With their aggressive nature it should be no surprise that frogspawn coral needs plenty of feeding. Mysis and brine shrimp make excellent food choices while other aquarists choose to feed their corals diced fish or shrimp. The best practice here is to rotate foods to ensure the frogspawn coral gets all the nutrients is needs.

When using tiny foods such as thawed mysis shrimp cubes it is easiest to use a turkey baster for spot feeding. Simply spray small amounts of food directly on the frogspawn corals head. You will notice the tentacles scrunch a bit around the food. Feeding is absolutely essential to frogspawn coral growth.

Keep in mind that feeding corals will make your tank far dirtier than usual. Frequent water changes, such as 5% a week, will combat this issue while also reintroducing many needed additives to the water.

Frogspawn Coral Growth Rate

Growth rate will largely depend on your specific frogspawn. Those with dense skeletons take a lot longer to develop their bodies, where as less dense strands can grow over 30 heads a year when properly cared for. If your main desire is to make money you should look for these fast growers. The slow, more dense frogspawn growth rate tends to be under half of the less dense strands. Still with the proper care and water conditions they can see 10 new heads per year.

One of the earliest signs of growth is increased size of the existing heads. After they have expanded the coral tends to start forming new heads. This means you wont see any splitting right away. Remember the coral needs skeleton to spread onto. If you cover the entire skeleton or crowd it with rocks frogspawn will take much longer to grow.

Fragging Frogspawn Coral

Once your coral has grown large enough you will need to frag it and either sell it, dispose of it or my favorite reposition it and start a second colony.

To frag frogspawn coral you will need to cut or break the skeleton below the flesh of the coral. This gives the coral a nice base that can be glued to new rocks without damaging the corals tissue.

You can frag frogspawn coral as long as it has two heads with no connecting tissue. Cutting the tissue for premature frags runs a high risk of coral loss and should be avoided.

Common Threats To Frogspawn Coral

Due to their soft nature, frogspawn coral has many threats you will need to be on the lookout for. Some are even introduced by the aquarist themselves!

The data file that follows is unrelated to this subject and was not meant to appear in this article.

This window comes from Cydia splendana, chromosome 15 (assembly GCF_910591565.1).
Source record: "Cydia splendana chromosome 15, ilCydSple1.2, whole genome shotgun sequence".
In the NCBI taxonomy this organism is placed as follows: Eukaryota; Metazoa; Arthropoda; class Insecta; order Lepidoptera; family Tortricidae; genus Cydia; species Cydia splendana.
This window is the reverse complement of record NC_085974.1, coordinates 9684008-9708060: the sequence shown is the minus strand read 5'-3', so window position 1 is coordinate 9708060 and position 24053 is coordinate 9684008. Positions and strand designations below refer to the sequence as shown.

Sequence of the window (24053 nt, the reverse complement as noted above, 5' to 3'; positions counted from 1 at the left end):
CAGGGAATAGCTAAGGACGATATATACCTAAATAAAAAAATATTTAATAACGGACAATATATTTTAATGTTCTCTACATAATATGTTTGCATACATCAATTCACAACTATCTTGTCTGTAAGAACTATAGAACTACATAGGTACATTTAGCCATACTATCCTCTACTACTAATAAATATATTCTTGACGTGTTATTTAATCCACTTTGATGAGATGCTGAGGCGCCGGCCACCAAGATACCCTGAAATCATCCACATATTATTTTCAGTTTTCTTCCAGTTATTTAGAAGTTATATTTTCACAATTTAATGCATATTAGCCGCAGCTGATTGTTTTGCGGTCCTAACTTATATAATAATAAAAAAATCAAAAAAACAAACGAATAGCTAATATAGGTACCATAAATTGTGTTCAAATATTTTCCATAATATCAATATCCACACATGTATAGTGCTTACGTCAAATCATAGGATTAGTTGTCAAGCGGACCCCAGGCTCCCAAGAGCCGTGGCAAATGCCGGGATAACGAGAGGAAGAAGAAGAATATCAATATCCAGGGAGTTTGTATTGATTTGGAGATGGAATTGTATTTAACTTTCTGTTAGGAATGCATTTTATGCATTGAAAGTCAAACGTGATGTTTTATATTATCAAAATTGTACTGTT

Peppermint Shrimp
These little guys are the cure for aptasia, a harmful pest that can sting corals and when large enough even hunt our fish! However once the peppermint shrimp have finished off the aptasia they will need a different food source. Most shrimp will turn to scavenging rocks, cleaning fish or rummaging through the sand bed. Peppermint shrimp however will often set their sights on soft corals. Frogspawn corals unfortunately fall under this category. If you have peppermint shrimp in the same tank as your frogspawn without any aptasia I highly advise removing them.

Brown Jelly
This is a devastating disease that affects many lps corals. It pretty much spells the end for the entire head of coral and will spread rapidly if nothing is done. Unless absolutely all of your coral has brown jelly it is best to cut off the heads that have brown jelly and remove them. After doing so dip all of your remaining corals in an iodine dip. My recommendation is the Seachem reef dip sold on amazon.

This disease cannot be taken seriously enough. Colonies that have brown jelly disease will often die within a day. Click here to read more about brown jelly disease.

Coral Bleaching
This is a simple problem that is caused by massive changes to the tank. Increased lighting, temperature swings, ultraviolet radiation, excessive flow and massive changes in salinity are all major culprits. Remember to adjust your tank gradually to avoid coral bleaching.